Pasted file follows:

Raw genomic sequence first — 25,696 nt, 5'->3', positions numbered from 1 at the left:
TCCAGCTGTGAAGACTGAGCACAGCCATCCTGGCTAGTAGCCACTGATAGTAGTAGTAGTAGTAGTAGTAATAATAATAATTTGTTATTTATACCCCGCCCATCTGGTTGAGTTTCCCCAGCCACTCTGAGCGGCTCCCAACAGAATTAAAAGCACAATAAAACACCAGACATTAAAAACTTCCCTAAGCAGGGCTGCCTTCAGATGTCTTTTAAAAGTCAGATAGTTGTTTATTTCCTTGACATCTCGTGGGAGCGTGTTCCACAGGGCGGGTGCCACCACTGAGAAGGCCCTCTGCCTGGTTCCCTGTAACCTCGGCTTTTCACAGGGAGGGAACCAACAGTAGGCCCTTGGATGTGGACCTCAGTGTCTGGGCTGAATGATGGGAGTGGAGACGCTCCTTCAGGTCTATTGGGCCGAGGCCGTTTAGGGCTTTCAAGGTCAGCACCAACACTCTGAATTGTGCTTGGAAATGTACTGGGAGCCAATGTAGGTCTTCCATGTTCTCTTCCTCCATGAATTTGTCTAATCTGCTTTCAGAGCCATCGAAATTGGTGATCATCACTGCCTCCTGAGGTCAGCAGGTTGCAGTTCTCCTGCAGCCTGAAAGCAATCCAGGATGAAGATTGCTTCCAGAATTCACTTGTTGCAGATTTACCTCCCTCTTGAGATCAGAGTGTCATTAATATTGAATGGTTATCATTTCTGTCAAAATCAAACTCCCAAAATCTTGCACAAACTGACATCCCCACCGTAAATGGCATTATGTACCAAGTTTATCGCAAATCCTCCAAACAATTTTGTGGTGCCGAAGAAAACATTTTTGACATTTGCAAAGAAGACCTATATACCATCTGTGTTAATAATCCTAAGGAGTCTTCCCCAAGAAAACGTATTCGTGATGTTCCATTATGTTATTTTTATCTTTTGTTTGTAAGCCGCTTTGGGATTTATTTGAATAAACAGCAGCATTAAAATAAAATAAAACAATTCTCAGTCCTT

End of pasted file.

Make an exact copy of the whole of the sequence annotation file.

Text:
Raw genomic sequence first — 25,696 nt, 5'->3', positions numbered from 1 at the left:
TCCAGCTGTGAAGACTGAGCACAGCCATCCTGGCTAGTAGCCACTGATAGTAGTAGTAGTAGTAGTAGTAATAATAATAATTTGTTATTTATACCCCGCCCATCTGGTTGAGTTTCCCCAGCCACTCTGAGCGGCTCCCAACAGAATTAAAAGCACAATAAAACACCAGACATTAAAAACTTCCCTAAGCAGGGCTGCCTTCAGATGTCTTTTAAAAGTCAGATAGTTGTTTATTTCCTTGACATCTCGTGGGAGCGTGTTCCACAGGGCGGGTGCCACCACTGAGAAGGCCCTCTGCCTGGTTCCCTGTAACCTCGGCTTTTCACAGGGAGGGAACCAACAGTAGGCCCTTGGATGTGGACCTCAGTGTCTGGGCTGAATGATGGGAGTGGAGACGCTCCTTCAGGTCTATTGGGCCGAGGCCGTTTAGGGCTTTCAAGGTCAGCACCAACACTCTGAATTGTGCTTGGAAATGTACTGGGAGCCAATGTAGGTCTTCCATGTTCTCTTCCTCCATGAATTTGTCTAATCTGCTTTCAGAGCCATCGAAATTGGTGATCATCACTGCCTCCTGAGGTCAGCAGGTTGCAGTTCTCCTGCAGCCTGAAAGCAATCCAGGATGAAGATTGCTTCCAGAATTCACTTGTTGCAGATTTACCTCCCTCTTGAGATCAGAGTGTCATTAATATTGAATGGTTATCATTTCTGTCAAAATCAAACTCCCAAAATCTTGCACAAACTGACATCCCCACCGTAAATGGCATTATGTACCAAGTTTATCGCAAATCCTCCAAACAATTTTGTGGTGCCGAAGAAAACATTTTTGACATTTGCAAAGAAGACCTATATACCATCTGTGTTAATAATCCTAAGGAGTCTTCCCCAAGAAAACGTATTCGTGATGTTCCATTATGTTATTTTTATCTTTTGTTTGTAAGCCGCTTTGGGATTTATTTGAATAAACAGCAGCATTAAAATAAAATAAAACAATTCTCAGTCCTT